Anyway, the full list of nomination posts is at Wampum on the left sidebar. As always, if the spirit moves you, please consider making a donation to these fine folks for their efforts on this annual project. Thank you.

UPDATE: Due to technical difficulties, the voting deadline has been extended to midnight tonight.

Schlitterbahn Galveston almost ready to roll

One more item from the Things That Happened While I Was Out Of Town file: The Chron had a story about the new Schlitterbahn water park in Galveston, which was slated to open yesterday.

Jeff Henry speaks of the $34 million Schlitterbahn Galveston Island Waterpark as if it is his toy — which in one sense it is.

”I started out in this business when I was 11,” said Henry, Schlitterbahn’s director of water park development. ”I’m 51 now. This is like a piece of art to me. I’ve never had so much fun in my whole life.”

Soon, Henry will find out if water-loving visitors from Texas and beyond share his enthusiasm when the state’s third Schlitterbahn location opens.

After delays caused by a fire and Hurricane Rita, Henry said he now has a ”target date” of March 11. The landscaping is finished, and the amusements are being tested. But he and others with Schlitterbahn Waterparks say they have yet to set an opening date.

“March 11 is my target — that’s all I’m going to say,” Henry said Wednesday. “I sure hope to make it. It’s progressing very, very well.”

The summer-season opening date, April 22, is much more concrete, Henry said. Potential visitors should check the theme park’s Web site — — for updates.

”There’s still work to do,” Henry said last week. ”We’ve been riding the rides the last few days. This is going to be a great park.”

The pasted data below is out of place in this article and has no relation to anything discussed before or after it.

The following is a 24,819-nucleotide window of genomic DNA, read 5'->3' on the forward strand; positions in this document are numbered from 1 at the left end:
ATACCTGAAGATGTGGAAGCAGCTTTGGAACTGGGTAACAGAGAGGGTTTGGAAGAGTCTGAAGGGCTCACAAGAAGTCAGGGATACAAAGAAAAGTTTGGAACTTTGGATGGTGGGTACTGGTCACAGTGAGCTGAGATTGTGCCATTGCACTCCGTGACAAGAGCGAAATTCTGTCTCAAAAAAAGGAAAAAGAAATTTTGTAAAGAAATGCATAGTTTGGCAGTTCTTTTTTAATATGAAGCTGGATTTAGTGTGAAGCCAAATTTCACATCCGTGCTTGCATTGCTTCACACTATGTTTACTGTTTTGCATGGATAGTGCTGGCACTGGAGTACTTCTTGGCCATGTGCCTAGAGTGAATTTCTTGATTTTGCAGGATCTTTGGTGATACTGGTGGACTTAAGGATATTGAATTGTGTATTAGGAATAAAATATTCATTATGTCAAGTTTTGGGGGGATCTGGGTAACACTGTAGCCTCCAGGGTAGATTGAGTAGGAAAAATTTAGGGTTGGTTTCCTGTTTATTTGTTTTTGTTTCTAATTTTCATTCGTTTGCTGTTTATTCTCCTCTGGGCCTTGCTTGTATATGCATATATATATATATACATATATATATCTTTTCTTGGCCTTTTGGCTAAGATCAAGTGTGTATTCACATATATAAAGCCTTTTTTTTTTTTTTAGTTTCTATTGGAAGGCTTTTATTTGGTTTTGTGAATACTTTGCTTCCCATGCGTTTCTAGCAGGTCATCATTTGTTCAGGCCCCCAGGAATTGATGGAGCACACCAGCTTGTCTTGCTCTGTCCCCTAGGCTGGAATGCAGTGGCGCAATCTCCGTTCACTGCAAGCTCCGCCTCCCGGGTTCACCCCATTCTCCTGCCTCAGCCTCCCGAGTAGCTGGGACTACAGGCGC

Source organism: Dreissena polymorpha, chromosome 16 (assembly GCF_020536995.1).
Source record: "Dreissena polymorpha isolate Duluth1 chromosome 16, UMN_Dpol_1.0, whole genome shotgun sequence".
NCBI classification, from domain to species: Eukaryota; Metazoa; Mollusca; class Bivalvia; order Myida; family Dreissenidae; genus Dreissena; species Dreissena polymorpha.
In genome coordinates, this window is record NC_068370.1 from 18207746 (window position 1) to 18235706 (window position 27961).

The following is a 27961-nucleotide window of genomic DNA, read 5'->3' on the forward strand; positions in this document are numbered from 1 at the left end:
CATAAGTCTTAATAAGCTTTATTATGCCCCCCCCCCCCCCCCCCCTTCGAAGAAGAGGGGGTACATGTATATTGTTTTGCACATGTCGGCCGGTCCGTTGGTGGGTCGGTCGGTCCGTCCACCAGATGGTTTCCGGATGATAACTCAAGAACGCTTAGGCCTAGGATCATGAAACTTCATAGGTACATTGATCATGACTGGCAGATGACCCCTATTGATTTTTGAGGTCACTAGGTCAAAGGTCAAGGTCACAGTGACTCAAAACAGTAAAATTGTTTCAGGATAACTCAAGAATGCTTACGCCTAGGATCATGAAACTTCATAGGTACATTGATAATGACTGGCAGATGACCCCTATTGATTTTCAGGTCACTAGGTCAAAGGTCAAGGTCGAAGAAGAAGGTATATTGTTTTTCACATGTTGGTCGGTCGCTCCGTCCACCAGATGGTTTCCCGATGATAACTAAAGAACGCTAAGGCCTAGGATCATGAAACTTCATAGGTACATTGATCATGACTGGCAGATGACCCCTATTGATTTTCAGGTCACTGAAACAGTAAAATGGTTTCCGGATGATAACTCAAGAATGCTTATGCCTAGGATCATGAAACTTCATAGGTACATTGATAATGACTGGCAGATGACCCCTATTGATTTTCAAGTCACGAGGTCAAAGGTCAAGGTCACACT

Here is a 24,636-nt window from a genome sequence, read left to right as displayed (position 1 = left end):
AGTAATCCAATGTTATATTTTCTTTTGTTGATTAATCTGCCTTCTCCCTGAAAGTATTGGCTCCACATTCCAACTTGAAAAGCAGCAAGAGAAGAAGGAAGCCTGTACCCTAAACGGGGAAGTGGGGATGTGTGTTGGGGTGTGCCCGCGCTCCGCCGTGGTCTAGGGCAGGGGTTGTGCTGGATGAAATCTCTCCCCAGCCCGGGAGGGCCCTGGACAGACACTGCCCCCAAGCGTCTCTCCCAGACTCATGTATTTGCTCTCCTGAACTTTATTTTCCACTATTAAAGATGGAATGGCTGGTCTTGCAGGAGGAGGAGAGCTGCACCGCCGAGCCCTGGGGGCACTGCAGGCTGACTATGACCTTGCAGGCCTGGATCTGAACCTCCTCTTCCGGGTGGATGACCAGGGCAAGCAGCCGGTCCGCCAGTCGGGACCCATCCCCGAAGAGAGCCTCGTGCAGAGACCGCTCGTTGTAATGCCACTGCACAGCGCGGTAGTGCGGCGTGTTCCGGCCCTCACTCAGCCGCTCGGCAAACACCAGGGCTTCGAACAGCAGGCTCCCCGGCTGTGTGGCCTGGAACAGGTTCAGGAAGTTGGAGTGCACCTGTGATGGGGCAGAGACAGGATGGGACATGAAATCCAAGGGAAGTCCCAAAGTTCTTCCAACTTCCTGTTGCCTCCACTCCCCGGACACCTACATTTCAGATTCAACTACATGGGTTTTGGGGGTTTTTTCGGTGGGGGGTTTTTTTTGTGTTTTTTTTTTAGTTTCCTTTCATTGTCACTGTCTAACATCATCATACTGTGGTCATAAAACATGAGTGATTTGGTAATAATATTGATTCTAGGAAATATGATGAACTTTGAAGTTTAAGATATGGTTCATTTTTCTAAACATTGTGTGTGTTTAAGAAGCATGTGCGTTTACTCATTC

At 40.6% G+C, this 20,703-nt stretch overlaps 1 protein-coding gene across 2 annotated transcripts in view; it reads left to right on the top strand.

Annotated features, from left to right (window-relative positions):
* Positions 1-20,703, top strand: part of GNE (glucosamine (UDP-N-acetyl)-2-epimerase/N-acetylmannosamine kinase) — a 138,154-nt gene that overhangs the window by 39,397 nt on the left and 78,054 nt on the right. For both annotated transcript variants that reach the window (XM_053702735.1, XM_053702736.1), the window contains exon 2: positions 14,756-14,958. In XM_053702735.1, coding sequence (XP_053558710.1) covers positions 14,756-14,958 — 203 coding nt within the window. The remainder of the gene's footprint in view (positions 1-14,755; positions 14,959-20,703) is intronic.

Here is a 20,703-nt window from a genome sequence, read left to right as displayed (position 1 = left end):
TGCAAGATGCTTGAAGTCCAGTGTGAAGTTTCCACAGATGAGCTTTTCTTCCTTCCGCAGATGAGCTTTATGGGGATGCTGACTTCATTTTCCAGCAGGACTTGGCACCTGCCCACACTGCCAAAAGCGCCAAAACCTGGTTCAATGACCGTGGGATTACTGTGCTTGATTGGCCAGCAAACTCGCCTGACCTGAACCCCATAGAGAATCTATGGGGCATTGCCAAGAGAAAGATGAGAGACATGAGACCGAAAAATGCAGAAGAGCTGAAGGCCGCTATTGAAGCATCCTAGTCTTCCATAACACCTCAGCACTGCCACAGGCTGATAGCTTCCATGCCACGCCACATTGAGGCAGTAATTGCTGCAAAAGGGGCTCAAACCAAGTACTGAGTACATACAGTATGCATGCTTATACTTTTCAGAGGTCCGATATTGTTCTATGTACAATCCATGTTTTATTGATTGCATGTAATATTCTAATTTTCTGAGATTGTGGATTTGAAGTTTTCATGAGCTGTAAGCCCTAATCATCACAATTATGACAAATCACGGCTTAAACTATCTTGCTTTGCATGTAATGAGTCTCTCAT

As this KHOU story from Friday shows, they were’t quite on track to make it, but according to the Schlitterbahn Galveston website, a part of the park is opening today, with the rest of it slated for the April 22 date mentioned above. I can’t wait to see what it looks like.

Jack and Tom, BFFs

I don’t honestly know why I hadn’t linked to the Vanity Fair article on Jack Abramoff (PDF) before now. Heck of a picture there on the first page, isn’t it? I imagine it may find its way into a campaign mailer or two sometime between now and November 7.

I’m amused that DeLay has jumped on a quote in the piece as proof that he never engaged in actual lawbreaking with Abramoff. Naturally, he didn’t bring up the subject of his personal relationship with the man. You may recall that prior to the primary, DeLay said the following in a letter to his constituents:

“The reality is, Jack Abramoff and I were not close personal friends. I met with him only occasionally, in fact less frequently than numerous others who brought issues before Congress.”

According to Abramoff, this is what these non-close non-personal non-friends talked about on those oh so rare occasions when they did meet up:

“We would sit and talk about the Bible,” he said. “We would sit and talk about opera. We would sit and talk about golf.”

By an amazing coincidence, those are exactly the topics of conversation I have with my non-close non-personal non-friends. I wish I could’ve been a fly on the wall for those talks about the Bible. I’m sure their interpretations of the Commandments against stealing and lying would have been most illuminating.